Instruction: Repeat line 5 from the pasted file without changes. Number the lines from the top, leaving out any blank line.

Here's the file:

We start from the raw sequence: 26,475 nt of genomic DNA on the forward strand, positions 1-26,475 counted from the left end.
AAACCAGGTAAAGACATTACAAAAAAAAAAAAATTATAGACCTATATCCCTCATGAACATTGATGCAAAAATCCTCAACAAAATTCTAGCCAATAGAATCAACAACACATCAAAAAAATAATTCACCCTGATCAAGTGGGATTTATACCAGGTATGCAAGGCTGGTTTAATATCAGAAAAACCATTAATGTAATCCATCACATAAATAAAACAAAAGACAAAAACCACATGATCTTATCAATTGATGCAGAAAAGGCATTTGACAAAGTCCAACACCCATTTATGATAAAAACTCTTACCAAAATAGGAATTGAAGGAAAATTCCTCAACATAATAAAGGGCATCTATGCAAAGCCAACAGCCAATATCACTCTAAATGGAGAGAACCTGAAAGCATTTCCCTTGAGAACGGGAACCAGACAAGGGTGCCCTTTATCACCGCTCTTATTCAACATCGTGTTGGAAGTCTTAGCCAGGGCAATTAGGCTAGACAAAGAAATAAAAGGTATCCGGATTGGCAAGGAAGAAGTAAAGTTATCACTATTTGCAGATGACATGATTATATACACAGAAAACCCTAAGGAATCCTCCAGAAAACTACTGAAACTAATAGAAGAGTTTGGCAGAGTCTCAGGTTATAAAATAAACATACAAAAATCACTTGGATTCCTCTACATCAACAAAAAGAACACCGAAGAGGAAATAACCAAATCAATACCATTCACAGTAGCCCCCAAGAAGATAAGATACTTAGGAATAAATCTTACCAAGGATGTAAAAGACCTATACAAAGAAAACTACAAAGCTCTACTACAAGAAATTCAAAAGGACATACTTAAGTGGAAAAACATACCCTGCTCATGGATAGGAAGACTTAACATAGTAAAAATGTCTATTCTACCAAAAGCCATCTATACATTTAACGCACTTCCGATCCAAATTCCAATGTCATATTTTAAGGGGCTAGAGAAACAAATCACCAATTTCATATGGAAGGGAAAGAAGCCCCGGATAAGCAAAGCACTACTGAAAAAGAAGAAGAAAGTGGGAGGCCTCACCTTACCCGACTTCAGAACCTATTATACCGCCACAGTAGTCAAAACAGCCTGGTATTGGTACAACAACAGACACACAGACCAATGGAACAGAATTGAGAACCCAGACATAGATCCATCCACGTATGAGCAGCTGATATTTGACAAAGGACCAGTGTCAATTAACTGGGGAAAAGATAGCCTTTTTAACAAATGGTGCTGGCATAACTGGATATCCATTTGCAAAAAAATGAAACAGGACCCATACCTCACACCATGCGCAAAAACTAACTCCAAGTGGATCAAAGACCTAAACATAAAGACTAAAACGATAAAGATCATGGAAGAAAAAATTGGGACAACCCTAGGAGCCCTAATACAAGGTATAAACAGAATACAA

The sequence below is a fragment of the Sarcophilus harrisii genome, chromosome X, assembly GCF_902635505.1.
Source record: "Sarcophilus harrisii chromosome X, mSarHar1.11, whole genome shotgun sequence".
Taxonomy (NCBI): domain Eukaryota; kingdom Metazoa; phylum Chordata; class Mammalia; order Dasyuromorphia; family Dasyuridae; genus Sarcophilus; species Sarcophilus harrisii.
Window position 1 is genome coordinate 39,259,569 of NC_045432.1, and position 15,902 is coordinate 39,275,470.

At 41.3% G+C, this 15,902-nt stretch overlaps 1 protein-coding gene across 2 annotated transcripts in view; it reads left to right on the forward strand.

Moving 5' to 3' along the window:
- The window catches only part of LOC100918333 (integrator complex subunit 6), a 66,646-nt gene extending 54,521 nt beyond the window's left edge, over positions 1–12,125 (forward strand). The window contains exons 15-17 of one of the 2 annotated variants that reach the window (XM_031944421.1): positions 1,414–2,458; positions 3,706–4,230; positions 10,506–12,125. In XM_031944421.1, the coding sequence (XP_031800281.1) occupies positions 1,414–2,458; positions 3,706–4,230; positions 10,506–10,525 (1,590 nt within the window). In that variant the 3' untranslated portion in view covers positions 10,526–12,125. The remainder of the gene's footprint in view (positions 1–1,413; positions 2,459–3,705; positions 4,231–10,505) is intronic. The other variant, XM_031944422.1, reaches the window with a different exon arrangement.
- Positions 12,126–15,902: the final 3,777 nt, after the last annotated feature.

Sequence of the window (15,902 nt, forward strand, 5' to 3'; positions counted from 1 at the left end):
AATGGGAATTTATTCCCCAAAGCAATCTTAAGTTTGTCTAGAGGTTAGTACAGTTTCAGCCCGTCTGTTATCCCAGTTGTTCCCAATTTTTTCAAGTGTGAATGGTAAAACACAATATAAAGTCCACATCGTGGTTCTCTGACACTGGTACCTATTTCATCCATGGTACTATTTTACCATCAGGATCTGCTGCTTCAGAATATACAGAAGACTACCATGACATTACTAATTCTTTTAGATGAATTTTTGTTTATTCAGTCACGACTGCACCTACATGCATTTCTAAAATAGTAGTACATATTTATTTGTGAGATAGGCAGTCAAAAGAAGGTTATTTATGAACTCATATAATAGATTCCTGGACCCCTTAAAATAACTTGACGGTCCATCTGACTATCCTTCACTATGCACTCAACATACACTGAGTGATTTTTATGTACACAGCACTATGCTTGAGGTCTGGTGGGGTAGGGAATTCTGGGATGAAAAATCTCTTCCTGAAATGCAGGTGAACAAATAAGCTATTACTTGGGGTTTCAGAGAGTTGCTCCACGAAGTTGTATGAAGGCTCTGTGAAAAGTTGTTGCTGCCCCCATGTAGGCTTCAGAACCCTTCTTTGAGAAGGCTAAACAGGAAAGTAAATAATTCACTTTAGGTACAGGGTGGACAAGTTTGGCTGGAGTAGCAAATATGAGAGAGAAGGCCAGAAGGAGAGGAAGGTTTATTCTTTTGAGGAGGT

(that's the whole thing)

Taxonomy (NCBI): domain Eukaryota; kingdom Metazoa; phylum Chordata; class Mammalia; order Dasyuromorphia; family Dasyuridae; genus Sarcophilus; species Sarcophilus harrisii.